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Opened in 1973, SeaWorld Orlando was the third park to open in the national SeaWorld chain. The company was purchased by textbook publishers Harcourt, Brace, Jovanovich in 1976, and sold to famed brewery Anheuser-Busch in 1989. Today, the park is owned by the Blackstone Group and operated under the SeaWorld Entertainment label, although it is still sponsored by Anheuser-Busch.

The park has undergone numerous changes in the intervening decades, but SeaWorld Orlando still retains much of its original small-town marine park feel. A veteran of both Walt Disney World and Universal Orlando, I spent a summer working in SeaWorld Orlando’s Education department, where I discovered six unique hallmarks not found at the other parks.

1. The National Anthem

Image: SeaWorld

Different theme parks have different ways of starting their day. The Magic Kingdom mounts a short opening show at the train station. Animal Kingdom chooses one family to take the first Kilimanjaro Safaris ride. SeaWorld’s tradition, which extends across all SeaWorld Entertainment properties, is to open with the playing of the National Anthem.

An interesting subset of this tradition is that all employees are required to stop what they are doing and stand quietly until the song is over. As my shifts generally began just before the 9 a.m. park opening, I would invariably be on my way to my starting location, hands full with my microphone and other essentials. Like all employees, I would stop dead in my tracks, trying not to drop anything, before continuing on my way. This was always a great source of amusement to the few guests already in the park for an early tour or an early breakfast, who got to observe a park full of employees effectively freezing in place. My best friend was a SeaWorld bird trainer at the same time I was an Educator, and even today, we automatically stop moving whenever we hear the National Anthem.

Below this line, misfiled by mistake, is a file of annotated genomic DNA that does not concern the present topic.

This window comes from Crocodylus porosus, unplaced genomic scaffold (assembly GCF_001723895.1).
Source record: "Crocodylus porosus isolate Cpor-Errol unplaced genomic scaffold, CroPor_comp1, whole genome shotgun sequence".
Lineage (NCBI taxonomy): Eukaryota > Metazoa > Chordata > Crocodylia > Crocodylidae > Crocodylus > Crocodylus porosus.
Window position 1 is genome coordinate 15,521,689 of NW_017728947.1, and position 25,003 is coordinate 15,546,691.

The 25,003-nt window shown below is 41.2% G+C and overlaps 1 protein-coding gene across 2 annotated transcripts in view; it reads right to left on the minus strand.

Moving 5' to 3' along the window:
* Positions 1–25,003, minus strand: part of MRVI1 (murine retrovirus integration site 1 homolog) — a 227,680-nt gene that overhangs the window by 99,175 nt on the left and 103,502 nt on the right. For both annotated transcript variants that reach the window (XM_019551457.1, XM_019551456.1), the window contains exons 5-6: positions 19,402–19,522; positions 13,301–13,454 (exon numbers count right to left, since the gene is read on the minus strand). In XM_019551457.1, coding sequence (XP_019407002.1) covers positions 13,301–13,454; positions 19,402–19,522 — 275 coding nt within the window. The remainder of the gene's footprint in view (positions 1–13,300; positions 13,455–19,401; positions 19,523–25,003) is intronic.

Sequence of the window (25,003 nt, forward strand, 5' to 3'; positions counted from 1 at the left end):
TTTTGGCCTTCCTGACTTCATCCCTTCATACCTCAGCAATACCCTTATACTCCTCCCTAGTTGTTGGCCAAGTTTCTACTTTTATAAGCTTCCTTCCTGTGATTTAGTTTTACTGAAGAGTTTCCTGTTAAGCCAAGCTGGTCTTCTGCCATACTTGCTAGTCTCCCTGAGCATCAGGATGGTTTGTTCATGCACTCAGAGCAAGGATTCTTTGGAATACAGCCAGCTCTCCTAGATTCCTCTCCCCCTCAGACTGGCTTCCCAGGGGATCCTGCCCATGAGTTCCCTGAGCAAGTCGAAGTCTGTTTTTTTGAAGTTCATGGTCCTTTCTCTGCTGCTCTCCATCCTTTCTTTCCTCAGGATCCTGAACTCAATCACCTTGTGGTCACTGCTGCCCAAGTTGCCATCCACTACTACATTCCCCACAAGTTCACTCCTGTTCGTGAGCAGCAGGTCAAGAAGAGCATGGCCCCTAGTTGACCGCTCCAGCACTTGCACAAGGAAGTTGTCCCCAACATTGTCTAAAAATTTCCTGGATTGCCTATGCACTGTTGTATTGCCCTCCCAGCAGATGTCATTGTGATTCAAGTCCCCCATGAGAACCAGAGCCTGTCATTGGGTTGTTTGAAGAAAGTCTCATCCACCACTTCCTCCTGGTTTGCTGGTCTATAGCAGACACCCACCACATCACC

2. Lunch breaks

Image: SeaWorld

Like all of my theme park jobs, SeaWorld Orlando utilized a complex rotation and break system that allowed employees to frequently change work locations. Unlike my experiences at Universal Orlando and Walt Disney World, however, SeaWorld divided each day’s Educators into two teams. Each team was able to take a lunch break while the other team covered all the positions.

Education was a relatively large department, and we always filled a very long table. It was nice to have lunch with people in the same department, getting to know my team members in a more relaxed social setting. But my favorite memory includes absolutely no talking at all. The sixth Harry Potter book was released during my SeaWorld Orlando tenure, and apparently the entire Education department went to the midnight release. The next day at lunch, the entire table was silent, save for the sound of pages turning as we each took the opportunity to get some reading done.

3. Wild Arctic

Image: SeaWorld

To SeaWorld Orlando guests, Wild Arctic is an exciting simulator ride to an Arctic research station, where they have the opportunity to view animals such as Beluga whales, walruses and polar bears. To SeaWorld Educators, it is a prime work location, especially on hot and humid summer afternoons.

Being assigned to Wild Arctic means staying in that building for an entire half-shift, either before or after lunch. For the comfort of the animals and to heighten the realism for guests, the temperature is kept in the 50s F. Educators don a light jacket and pants combination that keep them comfortable, while the dimly lit exhibit is wonderfully relaxing. My only problem with Wild Arctic shifts was that I had to stay extra-busy to avoid getting drowsy!

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